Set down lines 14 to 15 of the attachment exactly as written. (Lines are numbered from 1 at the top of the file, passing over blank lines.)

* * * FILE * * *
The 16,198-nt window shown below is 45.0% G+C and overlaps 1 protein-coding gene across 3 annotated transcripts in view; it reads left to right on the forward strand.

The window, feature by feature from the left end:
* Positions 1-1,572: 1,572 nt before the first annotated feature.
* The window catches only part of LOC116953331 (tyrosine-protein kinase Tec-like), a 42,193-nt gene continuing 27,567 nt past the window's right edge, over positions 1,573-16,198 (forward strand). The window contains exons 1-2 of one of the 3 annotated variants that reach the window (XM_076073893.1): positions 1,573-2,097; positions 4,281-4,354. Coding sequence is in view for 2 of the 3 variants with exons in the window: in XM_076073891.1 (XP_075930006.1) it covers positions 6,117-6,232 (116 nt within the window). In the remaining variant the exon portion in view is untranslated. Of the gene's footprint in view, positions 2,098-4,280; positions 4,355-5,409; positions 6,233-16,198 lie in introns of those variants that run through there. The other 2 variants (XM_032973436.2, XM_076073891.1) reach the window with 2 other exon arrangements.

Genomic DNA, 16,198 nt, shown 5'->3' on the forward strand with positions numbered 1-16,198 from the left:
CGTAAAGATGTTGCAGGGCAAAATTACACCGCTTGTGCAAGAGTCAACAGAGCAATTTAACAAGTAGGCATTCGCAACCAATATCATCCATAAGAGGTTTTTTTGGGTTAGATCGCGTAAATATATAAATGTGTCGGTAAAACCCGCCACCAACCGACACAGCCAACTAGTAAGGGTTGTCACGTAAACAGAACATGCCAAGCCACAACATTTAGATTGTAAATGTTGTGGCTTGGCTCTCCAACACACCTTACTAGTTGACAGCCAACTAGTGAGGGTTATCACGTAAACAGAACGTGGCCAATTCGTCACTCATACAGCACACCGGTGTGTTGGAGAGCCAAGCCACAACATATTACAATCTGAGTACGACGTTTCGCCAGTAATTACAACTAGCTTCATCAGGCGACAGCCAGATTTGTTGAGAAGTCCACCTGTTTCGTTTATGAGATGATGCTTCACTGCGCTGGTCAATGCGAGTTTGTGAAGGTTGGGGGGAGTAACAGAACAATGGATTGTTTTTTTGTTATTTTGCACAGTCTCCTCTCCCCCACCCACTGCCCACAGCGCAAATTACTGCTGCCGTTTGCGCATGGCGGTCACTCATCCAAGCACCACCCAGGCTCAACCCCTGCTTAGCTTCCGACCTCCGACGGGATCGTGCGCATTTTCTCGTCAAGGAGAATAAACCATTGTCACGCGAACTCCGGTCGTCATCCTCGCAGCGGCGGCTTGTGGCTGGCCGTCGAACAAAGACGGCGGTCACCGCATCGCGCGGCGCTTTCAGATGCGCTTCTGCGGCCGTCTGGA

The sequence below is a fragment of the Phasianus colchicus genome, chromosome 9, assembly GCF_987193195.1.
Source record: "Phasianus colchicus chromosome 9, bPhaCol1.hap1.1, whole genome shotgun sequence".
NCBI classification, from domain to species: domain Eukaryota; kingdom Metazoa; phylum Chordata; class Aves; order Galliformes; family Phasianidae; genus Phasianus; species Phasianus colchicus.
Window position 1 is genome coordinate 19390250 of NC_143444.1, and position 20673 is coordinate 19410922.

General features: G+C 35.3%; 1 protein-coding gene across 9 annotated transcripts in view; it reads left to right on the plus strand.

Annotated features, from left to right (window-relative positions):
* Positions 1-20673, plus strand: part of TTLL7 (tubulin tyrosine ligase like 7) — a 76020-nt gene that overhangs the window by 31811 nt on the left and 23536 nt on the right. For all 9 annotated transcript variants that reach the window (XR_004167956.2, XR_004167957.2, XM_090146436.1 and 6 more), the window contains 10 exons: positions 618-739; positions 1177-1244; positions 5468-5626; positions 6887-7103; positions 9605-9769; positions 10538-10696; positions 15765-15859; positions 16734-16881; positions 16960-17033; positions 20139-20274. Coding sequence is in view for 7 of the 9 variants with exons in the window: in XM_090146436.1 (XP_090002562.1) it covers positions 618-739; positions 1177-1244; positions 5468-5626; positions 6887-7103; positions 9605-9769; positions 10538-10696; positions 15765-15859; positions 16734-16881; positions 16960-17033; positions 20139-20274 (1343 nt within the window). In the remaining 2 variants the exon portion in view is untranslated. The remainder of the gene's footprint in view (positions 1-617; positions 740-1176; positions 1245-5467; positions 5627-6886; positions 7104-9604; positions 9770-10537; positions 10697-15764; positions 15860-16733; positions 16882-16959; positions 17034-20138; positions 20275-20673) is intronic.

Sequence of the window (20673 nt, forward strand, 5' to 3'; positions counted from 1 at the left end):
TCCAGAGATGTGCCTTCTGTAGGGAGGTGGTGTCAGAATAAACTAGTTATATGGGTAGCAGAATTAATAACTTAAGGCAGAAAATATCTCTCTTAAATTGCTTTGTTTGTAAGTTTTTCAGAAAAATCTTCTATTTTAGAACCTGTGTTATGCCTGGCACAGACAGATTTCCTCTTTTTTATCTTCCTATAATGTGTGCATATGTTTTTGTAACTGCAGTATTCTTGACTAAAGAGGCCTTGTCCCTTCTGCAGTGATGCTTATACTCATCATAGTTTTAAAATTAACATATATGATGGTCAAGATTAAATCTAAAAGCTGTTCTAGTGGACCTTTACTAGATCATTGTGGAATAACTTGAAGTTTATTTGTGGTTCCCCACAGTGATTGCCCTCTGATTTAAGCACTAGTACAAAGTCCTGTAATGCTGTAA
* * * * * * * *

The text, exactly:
Sequence of the window (20673 nt, forward strand, 5' to 3'; positions counted from 1 at the left end):
TCCAGAGATGTGCCTTCTGTAGGGAGGTGGTGTCAGAATAAACTAGTTATATGGGTAGCAGAATTAATAACTTAAGGCAGAAAATATCTCTCTTAAATTGCTTTGTTTGTAAGTTTTTCAGAAAAATCTTCTATTTTAGAACCTGTGTTATGCCTGGCACAGACAGATTTCCTCTTTTTTATCTTCCTATAATGTGTGCATATGTTTTTGTAACTGCAGTATTCTTGACTAAAGAGGCCTTGTCCCTTCTGCAGTGATGCTTATACTCATCATAGTTTTAAAATTAACATATATGATGGTCAAGATTAAATCTAAAAGCTGTTCTAGTGGACCTTTACTAGATCATTGTGGAATAACTTGAAGTTTATTTGTGGTTCCCCACAGTGATTGCCCTCTGATTTAAGCACTAGTACAAAGTCCTGTAATGCTGTAA